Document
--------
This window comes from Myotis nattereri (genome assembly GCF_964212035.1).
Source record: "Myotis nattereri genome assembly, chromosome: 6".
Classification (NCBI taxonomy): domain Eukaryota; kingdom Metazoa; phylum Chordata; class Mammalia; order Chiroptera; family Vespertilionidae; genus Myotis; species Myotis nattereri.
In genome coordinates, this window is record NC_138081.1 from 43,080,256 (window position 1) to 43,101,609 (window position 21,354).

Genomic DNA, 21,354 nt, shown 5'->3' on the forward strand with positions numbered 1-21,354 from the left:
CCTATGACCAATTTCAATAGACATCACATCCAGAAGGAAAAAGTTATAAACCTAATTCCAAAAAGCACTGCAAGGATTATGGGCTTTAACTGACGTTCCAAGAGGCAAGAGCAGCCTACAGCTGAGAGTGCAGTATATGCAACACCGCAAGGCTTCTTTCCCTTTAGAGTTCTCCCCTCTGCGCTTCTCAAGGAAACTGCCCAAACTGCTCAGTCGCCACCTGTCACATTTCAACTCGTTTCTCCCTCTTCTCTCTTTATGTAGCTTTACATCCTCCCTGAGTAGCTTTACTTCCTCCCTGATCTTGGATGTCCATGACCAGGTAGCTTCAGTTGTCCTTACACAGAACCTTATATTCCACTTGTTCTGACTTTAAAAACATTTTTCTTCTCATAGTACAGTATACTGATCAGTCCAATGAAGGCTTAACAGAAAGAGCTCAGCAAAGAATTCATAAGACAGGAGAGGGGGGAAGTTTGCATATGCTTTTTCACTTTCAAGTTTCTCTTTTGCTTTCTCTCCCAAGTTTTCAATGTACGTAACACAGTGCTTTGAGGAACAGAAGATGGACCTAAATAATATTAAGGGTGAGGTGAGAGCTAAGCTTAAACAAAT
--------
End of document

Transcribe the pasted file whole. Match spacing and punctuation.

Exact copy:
This window comes from Myotis nattereri (genome assembly GCF_964212035.1).
Source record: "Myotis nattereri genome assembly, chromosome: 6".
Classification (NCBI taxonomy): domain Eukaryota; kingdom Metazoa; phylum Chordata; class Mammalia; order Chiroptera; family Vespertilionidae; genus Myotis; species Myotis nattereri.
In genome coordinates, this window is record NC_138081.1 from 43,080,256 (window position 1) to 43,101,609 (window position 21,354).

Genomic DNA, 21,354 nt, shown 5'->3' on the forward strand with positions numbered 1-21,354 from the left:
CCTATGACCAATTTCAATAGACATCACATCCAGAAGGAAAAAGTTATAAACCTAATTCCAAAAAGCACTGCAAGGATTATGGGCTTTAACTGACGTTCCAAGAGGCAAGAGCAGCCTACAGCTGAGAGTGCAGTATATGCAACACCGCAAGGCTTCTTTCCCTTTAGAGTTCTCCCCTCTGCGCTTCTCAAGGAAACTGCCCAAACTGCTCAGTCGCCACCTGTCACATTTCAACTCGTTTCTCCCTCTTCTCTCTTTATGTAGCTTTACATCCTCCCTGAGTAGCTTTACTTCCTCCCTGATCTTGGATGTCCATGACCAGGTAGCTTCAGTTGTCCTTACACAGAACCTTATATTCCACTTGTTCTGACTTTAAAAACATTTTTCTTCTCATAGTACAGTATACTGATCAGTCCAATGAAGGCTTAACAGAAAGAGCTCAGCAAAGAATTCATAAGACAGGAGAGGGGGGAAGTTTGCATATGCTTTTTCACTTTCAAGTTTCTCTTTTGCTTTCTCTCCCAAGTTTTCAATGTACGTAACACAGTGCTTTGAGGAACAGAAGATGGACCTAAATAATATTAAGGGTGAGGTGAGAGCTAAGCTTAAACAAAT